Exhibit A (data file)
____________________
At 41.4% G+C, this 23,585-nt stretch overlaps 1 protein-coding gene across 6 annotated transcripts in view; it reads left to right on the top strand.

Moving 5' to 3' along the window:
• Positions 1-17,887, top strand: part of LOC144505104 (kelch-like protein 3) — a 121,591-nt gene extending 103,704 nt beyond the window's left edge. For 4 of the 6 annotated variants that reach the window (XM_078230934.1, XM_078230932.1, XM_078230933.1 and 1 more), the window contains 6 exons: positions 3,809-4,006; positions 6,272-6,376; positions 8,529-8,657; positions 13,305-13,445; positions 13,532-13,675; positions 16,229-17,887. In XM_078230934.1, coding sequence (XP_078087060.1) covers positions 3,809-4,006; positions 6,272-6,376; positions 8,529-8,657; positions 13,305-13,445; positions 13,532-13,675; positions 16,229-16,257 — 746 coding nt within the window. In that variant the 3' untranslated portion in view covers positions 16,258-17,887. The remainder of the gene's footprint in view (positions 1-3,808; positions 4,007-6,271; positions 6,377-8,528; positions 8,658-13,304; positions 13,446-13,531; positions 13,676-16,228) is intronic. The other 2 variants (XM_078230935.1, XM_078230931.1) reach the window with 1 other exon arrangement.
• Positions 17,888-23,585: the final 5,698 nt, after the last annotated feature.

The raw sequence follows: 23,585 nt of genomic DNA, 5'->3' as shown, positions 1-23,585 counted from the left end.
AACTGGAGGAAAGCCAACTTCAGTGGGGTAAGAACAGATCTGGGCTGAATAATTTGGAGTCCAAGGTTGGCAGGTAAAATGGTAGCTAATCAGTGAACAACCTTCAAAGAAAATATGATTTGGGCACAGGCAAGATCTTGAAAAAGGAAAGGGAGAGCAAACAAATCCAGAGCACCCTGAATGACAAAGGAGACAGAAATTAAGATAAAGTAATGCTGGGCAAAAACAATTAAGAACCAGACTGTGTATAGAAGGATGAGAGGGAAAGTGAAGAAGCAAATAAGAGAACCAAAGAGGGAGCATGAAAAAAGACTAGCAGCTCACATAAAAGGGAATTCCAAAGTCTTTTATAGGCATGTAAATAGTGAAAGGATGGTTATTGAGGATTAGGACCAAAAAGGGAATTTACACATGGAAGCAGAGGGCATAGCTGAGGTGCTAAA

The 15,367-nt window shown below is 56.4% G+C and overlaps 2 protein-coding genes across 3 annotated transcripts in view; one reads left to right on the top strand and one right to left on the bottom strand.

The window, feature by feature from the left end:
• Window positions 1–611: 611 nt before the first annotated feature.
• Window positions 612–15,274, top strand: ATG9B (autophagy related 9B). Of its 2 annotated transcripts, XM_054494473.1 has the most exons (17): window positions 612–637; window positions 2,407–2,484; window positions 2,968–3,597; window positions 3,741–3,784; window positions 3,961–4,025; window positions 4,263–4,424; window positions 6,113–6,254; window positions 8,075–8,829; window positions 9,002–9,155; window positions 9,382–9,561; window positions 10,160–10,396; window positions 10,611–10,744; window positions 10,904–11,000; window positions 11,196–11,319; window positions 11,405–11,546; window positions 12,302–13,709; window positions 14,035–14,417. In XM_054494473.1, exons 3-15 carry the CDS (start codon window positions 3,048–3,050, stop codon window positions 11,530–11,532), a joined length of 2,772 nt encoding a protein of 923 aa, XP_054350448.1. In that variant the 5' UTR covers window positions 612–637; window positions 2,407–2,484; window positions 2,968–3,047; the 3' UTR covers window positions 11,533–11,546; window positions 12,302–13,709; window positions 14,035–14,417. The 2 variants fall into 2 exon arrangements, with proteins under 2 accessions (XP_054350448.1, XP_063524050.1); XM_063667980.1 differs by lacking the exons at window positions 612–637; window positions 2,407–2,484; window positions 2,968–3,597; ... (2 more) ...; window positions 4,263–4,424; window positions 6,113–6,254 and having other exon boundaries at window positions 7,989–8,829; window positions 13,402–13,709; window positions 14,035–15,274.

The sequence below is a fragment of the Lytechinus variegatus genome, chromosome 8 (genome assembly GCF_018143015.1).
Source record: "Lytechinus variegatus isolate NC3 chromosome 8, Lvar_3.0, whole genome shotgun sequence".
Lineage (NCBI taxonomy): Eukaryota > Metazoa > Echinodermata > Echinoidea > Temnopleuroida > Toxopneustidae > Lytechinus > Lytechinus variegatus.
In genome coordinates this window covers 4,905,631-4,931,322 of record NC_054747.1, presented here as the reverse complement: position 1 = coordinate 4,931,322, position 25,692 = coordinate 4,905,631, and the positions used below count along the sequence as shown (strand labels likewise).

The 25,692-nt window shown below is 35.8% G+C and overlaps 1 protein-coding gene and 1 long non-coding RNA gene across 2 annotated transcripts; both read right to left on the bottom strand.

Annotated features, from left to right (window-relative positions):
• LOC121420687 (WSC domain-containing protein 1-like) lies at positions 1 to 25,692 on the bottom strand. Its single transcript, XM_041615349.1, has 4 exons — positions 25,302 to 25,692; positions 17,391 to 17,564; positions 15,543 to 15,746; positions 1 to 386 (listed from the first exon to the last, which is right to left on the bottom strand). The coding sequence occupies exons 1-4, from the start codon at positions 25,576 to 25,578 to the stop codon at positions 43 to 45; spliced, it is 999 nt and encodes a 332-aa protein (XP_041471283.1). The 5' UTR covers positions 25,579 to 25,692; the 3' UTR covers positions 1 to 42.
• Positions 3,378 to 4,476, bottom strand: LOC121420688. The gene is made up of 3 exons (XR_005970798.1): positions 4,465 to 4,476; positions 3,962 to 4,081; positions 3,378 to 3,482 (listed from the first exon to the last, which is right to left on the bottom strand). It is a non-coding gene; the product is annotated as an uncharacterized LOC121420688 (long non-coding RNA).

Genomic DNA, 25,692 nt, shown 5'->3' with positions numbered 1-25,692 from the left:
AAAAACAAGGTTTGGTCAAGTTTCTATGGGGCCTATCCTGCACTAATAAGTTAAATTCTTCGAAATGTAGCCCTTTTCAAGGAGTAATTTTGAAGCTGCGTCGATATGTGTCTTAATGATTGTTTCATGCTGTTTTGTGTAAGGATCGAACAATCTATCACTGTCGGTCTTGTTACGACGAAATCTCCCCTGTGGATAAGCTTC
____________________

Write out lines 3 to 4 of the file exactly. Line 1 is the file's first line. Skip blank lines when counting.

• Positions 1-17,887, top strand: part of LOC144505104 (kelch-like protein 3) — a 121,591-nt gene extending 103,704 nt beyond the window's left edge. For 4 of the 6 annotated variants that reach the window (XM_078230934.1, XM_078230932.1, XM_078230933.1 and 1 more), the window contains 6 exons: positions 3,809-4,006; positions 6,272-6,376; positions 8,529-8,657; positions 13,305-13,445; positions 13,532-13,675; positions 16,229-17,887. In XM_078230934.1, coding sequence (XP_078087060.1) covers positions 3,809-4,006; positions 6,272-6,376; positions 8,529-8,657; positions 13,305-13,445; positions 13,532-13,675; positions 16,229-16,257 — 746 coding nt within the window. In that variant the 3' untranslated portion in view covers positions 16,258-17,887. The remainder of the gene's footprint in view (positions 1-3,808; positions 4,007-6,271; positions 6,377-8,528; positions 8,658-13,304; positions 13,446-13,531; positions 13,676-16,228) is intronic. The other 2 variants (XM_078230935.1, XM_078230931.1) reach the window with 1 other exon arrangement.
• Positions 17,888-23,585: the final 5,698 nt, after the last annotated feature.